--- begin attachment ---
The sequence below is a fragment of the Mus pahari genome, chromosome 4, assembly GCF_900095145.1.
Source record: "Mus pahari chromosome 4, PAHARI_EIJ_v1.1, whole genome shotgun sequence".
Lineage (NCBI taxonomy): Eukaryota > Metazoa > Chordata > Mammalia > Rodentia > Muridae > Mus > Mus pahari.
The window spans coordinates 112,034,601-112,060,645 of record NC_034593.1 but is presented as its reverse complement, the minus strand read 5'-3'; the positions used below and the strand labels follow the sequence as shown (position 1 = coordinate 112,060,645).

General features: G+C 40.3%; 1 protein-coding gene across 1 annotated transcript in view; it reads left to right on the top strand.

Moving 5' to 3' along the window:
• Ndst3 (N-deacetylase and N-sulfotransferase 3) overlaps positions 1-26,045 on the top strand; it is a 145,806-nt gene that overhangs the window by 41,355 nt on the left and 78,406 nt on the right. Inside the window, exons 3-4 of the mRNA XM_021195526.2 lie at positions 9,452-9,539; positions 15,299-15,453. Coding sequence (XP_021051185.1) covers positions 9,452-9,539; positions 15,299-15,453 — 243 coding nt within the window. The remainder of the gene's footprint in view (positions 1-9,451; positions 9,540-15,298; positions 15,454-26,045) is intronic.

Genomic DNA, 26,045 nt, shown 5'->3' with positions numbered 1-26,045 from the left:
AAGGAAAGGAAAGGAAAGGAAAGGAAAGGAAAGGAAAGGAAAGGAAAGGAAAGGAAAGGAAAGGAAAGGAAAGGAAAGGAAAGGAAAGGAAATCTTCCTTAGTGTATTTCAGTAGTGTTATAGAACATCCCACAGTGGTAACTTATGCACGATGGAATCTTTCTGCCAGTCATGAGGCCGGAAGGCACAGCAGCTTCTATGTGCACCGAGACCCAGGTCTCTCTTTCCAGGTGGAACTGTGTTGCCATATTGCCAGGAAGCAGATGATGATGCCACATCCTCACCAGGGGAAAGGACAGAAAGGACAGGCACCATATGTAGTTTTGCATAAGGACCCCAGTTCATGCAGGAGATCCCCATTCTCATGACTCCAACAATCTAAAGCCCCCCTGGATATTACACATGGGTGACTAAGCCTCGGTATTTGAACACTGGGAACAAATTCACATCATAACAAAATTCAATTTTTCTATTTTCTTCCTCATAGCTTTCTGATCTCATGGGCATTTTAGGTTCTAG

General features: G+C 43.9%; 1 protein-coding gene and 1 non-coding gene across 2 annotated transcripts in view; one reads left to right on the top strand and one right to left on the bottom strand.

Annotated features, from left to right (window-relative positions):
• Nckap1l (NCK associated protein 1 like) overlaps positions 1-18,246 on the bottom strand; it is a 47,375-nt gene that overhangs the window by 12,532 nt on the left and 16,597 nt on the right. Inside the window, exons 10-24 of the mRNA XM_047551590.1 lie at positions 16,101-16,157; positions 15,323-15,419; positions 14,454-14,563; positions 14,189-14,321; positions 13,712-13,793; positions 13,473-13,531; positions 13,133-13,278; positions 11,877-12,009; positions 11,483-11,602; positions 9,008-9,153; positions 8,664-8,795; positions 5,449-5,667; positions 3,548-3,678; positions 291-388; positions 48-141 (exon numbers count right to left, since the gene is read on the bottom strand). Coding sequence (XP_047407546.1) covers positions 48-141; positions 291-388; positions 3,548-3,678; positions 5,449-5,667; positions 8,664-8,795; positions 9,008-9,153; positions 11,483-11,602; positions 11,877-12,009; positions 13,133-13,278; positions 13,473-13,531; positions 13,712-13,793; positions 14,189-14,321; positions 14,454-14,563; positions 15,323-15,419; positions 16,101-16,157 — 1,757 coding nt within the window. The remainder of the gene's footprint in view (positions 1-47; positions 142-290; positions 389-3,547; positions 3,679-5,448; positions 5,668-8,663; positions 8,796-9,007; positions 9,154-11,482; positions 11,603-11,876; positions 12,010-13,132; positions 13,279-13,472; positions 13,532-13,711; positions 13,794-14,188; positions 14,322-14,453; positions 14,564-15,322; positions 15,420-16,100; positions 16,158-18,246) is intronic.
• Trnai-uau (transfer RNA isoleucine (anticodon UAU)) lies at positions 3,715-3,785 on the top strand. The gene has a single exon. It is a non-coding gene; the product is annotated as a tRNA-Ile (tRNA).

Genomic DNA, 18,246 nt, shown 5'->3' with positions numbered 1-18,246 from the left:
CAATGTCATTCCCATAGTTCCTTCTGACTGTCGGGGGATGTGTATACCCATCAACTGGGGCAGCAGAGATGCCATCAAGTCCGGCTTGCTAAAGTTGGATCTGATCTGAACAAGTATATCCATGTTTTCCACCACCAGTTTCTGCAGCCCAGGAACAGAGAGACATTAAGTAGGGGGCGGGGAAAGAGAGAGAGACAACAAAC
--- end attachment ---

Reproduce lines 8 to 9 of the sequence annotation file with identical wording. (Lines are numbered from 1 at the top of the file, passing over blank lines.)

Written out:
Genomic DNA, 26,045 nt, shown 5'->3' with positions numbered 1-26,045 from the left:
AAGGAAAGGAAAGGAAAGGAAAGGAAAGGAAAGGAAAGGAAAGGAAAGGAAAGGAAAGGAAAGGAAAGGAAAGGAAAGGAAAGGAAAGGAAATCTTCCTTAGTGTATTTCAGTAGTGTTATAGAACATCCCACAGTGGTAACTTATGCACGATGGAATCTTTCTGCCAGTCATGAGGCCGGAAGGCACAGCAGCTTCTATGTGCACCGAGACCCAGGTCTCTCTTTCCAGGTGGAACTGTGTTGCCATATTGCCAGGAAGCAGATGATGATGCCACATCCTCACCAGGGGAAAGGACAGAAAGGACAGGCACCATATGTAGTTTTGCATAAGGACCCCAGTTCATGCAGGAGATCCCCATTCTCATGACTCCAACAATCTAAAGCCCCCCTGGATATTACACATGGGTGACTAAGCCTCGGTATTTGAACACTGGGAACAAATTCACATCATAACAAAATTCAATTTTTCTATTTTCTTCCTCATAGCTTTCTGATCTCATGGGCATTTTAGGTTCTAG